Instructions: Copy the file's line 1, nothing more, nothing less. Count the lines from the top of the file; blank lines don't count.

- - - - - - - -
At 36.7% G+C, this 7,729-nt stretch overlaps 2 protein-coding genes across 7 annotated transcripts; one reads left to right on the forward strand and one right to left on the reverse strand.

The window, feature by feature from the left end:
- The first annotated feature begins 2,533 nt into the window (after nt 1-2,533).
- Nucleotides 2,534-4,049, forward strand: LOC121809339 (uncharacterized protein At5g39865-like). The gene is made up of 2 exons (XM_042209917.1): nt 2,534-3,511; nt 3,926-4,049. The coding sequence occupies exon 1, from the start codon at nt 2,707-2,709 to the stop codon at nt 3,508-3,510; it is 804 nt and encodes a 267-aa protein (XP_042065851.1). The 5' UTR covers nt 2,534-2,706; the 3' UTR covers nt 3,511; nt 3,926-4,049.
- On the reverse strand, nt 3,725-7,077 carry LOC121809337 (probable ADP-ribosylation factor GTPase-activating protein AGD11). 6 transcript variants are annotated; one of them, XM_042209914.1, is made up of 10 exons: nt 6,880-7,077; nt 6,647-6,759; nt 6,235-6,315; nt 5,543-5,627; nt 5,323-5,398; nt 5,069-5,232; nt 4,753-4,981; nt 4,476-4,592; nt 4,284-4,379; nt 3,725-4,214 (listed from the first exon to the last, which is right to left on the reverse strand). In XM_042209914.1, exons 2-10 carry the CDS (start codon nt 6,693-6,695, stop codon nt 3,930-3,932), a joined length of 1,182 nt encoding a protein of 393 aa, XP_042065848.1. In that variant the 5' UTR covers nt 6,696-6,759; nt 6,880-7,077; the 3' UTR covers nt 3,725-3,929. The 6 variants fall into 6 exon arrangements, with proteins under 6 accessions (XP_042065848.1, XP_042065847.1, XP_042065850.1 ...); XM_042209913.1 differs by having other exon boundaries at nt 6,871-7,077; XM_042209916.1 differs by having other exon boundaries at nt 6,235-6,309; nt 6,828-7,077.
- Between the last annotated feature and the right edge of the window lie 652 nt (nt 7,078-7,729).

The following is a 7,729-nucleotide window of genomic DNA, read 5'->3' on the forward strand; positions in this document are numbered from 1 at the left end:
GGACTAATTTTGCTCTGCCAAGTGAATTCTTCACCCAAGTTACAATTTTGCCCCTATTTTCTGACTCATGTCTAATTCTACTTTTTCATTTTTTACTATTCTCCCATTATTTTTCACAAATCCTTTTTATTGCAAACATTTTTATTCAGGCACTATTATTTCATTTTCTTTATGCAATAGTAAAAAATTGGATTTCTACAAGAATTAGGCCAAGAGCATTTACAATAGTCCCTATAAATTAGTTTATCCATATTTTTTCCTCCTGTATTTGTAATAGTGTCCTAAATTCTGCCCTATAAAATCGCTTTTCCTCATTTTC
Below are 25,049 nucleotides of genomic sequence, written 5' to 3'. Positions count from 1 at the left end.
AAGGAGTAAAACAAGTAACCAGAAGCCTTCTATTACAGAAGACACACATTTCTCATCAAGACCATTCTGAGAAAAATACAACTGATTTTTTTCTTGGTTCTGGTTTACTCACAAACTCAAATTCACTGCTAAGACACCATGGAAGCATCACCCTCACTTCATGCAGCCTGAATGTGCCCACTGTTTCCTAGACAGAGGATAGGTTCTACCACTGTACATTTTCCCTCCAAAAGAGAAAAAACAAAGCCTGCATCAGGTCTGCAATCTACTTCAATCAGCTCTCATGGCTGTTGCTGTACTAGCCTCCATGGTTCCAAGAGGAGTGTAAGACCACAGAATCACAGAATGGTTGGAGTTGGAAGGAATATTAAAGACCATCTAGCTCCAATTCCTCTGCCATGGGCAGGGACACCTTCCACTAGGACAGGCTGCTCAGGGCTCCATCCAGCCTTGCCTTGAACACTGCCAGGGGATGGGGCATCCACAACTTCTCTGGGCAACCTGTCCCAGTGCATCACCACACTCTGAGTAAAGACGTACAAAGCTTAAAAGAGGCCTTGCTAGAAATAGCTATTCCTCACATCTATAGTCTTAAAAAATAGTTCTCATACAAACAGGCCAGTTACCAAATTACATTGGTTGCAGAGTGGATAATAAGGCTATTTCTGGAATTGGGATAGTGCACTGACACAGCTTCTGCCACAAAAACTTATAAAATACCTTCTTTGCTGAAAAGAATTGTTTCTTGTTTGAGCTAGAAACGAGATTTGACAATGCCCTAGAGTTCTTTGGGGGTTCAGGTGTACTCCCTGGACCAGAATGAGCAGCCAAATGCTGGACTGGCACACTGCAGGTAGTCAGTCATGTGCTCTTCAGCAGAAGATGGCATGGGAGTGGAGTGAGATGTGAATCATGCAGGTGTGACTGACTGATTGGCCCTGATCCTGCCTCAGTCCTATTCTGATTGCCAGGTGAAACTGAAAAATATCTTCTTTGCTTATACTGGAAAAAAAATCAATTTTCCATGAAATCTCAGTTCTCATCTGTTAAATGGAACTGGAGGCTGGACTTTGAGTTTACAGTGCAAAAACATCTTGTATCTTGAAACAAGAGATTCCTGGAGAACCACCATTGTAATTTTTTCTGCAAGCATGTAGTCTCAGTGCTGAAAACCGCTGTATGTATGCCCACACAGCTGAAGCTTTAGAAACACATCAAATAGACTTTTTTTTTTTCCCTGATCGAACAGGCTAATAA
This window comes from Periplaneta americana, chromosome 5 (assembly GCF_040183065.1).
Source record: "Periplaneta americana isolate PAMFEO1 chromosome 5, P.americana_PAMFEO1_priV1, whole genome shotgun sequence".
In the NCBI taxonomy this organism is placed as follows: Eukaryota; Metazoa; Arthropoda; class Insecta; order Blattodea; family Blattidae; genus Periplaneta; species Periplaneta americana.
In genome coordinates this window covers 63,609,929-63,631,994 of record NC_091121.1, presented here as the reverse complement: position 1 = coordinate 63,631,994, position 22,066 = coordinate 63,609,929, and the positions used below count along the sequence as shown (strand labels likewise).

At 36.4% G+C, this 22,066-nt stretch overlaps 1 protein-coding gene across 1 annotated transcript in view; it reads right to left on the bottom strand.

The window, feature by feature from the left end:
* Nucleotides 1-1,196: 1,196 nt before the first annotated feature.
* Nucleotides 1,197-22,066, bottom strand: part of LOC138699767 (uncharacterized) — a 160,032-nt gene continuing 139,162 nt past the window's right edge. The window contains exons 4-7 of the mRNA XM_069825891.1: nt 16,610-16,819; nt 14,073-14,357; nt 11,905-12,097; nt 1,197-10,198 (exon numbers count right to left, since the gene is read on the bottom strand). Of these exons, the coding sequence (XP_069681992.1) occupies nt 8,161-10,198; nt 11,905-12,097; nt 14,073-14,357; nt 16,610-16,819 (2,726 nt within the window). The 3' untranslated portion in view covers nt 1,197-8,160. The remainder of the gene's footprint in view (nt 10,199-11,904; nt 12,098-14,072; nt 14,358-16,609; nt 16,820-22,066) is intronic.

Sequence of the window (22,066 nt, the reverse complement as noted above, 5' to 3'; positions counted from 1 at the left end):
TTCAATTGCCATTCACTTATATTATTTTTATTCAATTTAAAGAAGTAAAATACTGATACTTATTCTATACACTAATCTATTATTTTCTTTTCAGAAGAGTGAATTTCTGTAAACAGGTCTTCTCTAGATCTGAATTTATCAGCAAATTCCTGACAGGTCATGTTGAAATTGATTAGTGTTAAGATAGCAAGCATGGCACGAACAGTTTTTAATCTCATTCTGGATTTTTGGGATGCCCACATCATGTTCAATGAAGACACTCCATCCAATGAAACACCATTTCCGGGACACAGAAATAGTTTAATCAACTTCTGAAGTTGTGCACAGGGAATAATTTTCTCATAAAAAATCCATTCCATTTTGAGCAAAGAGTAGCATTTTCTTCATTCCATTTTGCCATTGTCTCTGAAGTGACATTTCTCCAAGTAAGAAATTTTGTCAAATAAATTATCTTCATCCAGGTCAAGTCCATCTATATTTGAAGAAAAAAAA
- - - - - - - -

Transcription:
At 36.7% G+C, this 7,729-nt stretch overlaps 2 protein-coding genes across 7 annotated transcripts; one reads left to right on the forward strand and one right to left on the reverse strand.